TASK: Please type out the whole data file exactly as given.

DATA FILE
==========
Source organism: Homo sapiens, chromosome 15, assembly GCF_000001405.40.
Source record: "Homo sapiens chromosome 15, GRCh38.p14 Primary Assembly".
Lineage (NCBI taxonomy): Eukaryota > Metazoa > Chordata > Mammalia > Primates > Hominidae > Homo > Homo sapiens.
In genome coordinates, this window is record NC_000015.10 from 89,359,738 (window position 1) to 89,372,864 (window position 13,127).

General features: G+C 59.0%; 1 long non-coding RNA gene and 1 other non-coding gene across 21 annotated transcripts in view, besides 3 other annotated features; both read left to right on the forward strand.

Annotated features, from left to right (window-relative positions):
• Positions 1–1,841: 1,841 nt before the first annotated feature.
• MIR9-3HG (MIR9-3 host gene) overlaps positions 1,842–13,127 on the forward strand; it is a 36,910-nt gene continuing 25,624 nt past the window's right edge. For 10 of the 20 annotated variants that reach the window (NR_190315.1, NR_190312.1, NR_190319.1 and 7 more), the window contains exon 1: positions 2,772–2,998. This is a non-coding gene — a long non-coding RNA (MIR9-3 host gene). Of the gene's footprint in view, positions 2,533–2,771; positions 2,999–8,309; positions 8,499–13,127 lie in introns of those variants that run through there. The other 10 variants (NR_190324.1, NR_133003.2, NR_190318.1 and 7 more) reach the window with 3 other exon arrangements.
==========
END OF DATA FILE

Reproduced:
Source organism: Homo sapiens, chromosome 15, assembly GCF_000001405.40.
Source record: "Homo sapiens chromosome 15, GRCh38.p14 Primary Assembly".
Lineage (NCBI taxonomy): Eukaryota > Metazoa > Chordata > Mammalia > Primates > Hominidae > Homo > Homo sapiens.
In genome coordinates, this window is record NC_000015.10 from 89,359,738 (window position 1) to 89,372,864 (window position 13,127).

General features: G+C 59.0%; 1 long non-coding RNA gene and 1 other non-coding gene across 21 annotated transcripts in view, besides 3 other annotated features; both read left to right on the forward strand.

Annotated features, from left to right (window-relative positions):
• Positions 1–1,841: 1,841 nt before the first annotated feature.
• MIR9-3HG (MIR9-3 host gene) overlaps positions 1,842–13,127 on the forward strand; it is a 36,910-nt gene continuing 25,624 nt past the window's right edge. For 10 of the 20 annotated variants that reach the window (NR_190315.1, NR_190312.1, NR_190319.1 and 7 more), the window contains exon 1: positions 2,772–2,998. This is a non-coding gene — a long non-coding RNA (MIR9-3 host gene). Of the gene's footprint in view, positions 2,533–2,771; positions 2,999–8,309; positions 8,499–13,127 lie in introns of those variants that run through there. The other 10 variants (NR_190324.1, NR_133003.2, NR_190318.1 and 7 more) reach the window with 3 other exon arrangements.